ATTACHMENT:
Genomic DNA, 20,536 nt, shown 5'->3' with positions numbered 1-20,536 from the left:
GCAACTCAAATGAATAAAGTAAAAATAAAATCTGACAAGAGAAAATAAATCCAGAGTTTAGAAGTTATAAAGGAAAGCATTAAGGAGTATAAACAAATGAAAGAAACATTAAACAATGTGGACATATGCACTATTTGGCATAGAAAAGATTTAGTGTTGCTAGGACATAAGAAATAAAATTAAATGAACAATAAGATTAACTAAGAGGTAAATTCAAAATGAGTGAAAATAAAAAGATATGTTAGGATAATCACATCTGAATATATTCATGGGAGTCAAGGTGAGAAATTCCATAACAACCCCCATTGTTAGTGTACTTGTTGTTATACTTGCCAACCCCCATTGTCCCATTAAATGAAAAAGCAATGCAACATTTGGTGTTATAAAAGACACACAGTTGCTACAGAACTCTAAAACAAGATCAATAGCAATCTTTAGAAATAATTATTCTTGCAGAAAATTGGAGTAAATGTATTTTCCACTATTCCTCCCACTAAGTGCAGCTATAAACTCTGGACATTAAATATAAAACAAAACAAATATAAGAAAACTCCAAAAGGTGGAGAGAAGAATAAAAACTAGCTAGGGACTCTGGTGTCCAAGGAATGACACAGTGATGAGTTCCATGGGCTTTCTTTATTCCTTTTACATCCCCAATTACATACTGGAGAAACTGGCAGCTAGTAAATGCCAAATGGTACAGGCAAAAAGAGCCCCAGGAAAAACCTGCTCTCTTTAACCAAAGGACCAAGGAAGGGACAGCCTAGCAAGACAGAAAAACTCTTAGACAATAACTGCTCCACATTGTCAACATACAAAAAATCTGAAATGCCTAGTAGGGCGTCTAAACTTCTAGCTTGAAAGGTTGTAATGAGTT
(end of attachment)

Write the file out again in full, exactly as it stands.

Genomic DNA, 20,536 nt, shown 5'->3' with positions numbered 1-20,536 from the left:
GCAACTCAAATGAATAAAGTAAAAATAAAATCTGACAAGAGAAAATAAATCCAGAGTTTAGAAGTTATAAAGGAAAGCATTAAGGAGTATAAACAAATGAAAGAAACATTAAACAATGTGGACATATGCACTATTTGGCATAGAAAAGATTTAGTGTTGCTAGGACATAAGAAATAAAATTAAATGAACAATAAGATTAACTAAGAGGTAAATTCAAAATGAGTGAAAATAAAAAGATATGTTAGGATAATCACATCTGAATATATTCATGGGAGTCAAGGTGAGAAATTCCATAACAACCCCCATTGTTAGTGTACTTGTTGTTATACTTGCCAACCCCCATTGTCCCATTAAATGAAAAAGCAATGCAACATTTGGTGTTATAAAAGACACACAGTTGCTACAGAACTCTAAAACAAGATCAATAGCAATCTTTAGAAATAATTATTCTTGCAGAAAATTGGAGTAAATGTATTTTCCACTATTCCTCCCACTAAGTGCAGCTATAAACTCTGGACATTAAATATAAAACAAAACAAATATAAGAAAACTCCAAAAGGTGGAGAGAAGAATAAAAACTAGCTAGGGACTCTGGTGTCCAAGGAATGACACAGTGATGAGTTCCATGGGCTTTCTTTATTCCTTTTACATCCCCAATTACATACTGGAGAAACTGGCAGCTAGTAAATGCCAAATGGTACAGGCAAAAAGAGCCCCAGGAAAAACCTGCTCTCTTTAACCAAAGGACCAAGGAAGGGACAGCCTAGCAAGACAGAAAAACTCTTAGACAATAACTGCTCCACATTGTCAACATACAAAAAATCTGAAATGCCTAGTAGGGCGTCTAAACTTCTAGCTTGAAAGGTTGTAATGAGTT